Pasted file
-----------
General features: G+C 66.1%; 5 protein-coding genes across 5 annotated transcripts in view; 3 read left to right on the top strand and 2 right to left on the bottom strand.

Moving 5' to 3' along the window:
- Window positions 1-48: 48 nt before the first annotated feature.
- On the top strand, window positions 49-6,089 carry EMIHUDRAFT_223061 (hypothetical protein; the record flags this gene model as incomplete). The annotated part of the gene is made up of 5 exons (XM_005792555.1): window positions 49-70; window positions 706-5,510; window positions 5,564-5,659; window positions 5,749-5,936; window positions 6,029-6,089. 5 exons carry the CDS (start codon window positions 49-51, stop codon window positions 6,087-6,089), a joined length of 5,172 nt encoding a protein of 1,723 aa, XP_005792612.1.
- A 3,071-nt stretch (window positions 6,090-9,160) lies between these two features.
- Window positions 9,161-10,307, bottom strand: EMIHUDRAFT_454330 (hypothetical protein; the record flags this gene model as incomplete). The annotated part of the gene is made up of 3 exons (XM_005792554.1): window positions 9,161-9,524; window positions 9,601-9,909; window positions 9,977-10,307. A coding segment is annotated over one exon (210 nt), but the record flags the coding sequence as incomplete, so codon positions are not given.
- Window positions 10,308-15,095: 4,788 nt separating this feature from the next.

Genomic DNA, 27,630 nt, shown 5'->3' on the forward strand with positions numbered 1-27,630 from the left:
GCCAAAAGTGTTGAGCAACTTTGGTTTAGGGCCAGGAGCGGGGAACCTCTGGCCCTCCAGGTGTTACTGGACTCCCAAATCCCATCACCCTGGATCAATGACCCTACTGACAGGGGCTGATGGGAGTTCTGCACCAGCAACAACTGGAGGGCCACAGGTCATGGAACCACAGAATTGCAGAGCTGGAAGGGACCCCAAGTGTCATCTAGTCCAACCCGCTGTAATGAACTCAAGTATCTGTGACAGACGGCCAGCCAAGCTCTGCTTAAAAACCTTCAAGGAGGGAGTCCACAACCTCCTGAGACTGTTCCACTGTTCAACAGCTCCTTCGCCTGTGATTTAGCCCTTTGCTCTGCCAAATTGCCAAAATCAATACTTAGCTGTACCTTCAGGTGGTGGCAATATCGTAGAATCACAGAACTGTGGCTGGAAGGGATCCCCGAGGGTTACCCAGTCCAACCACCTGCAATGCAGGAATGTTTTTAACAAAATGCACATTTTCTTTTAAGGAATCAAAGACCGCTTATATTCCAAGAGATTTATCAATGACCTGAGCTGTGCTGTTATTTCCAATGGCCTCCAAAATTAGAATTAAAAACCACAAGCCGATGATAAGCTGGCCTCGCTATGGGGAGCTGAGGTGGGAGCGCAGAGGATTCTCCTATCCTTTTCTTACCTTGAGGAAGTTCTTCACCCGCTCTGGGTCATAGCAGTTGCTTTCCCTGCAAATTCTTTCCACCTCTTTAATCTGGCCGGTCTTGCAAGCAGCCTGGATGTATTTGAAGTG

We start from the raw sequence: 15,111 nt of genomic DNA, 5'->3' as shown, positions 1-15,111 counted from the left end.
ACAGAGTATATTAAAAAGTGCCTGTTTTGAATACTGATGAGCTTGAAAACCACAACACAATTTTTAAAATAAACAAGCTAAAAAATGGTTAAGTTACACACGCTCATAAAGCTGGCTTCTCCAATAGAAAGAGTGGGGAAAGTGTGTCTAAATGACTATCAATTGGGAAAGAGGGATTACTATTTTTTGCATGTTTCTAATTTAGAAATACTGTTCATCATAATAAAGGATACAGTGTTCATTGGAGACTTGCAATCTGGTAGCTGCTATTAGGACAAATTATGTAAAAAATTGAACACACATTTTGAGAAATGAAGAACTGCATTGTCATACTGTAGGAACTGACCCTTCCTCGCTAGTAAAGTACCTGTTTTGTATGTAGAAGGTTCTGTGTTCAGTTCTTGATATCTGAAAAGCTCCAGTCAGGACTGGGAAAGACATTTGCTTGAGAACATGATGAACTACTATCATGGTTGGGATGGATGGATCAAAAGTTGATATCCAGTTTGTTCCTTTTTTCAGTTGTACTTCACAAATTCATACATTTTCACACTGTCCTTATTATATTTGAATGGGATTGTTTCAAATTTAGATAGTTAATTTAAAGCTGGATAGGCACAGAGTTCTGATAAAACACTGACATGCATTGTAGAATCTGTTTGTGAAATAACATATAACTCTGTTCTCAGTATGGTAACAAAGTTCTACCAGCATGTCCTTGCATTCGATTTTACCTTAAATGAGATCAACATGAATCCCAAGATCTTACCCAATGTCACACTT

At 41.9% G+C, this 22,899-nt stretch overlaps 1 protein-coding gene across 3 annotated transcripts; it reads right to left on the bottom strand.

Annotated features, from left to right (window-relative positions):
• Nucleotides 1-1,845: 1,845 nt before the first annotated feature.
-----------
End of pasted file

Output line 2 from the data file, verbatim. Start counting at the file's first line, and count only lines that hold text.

Moving 5' to 3' along the window: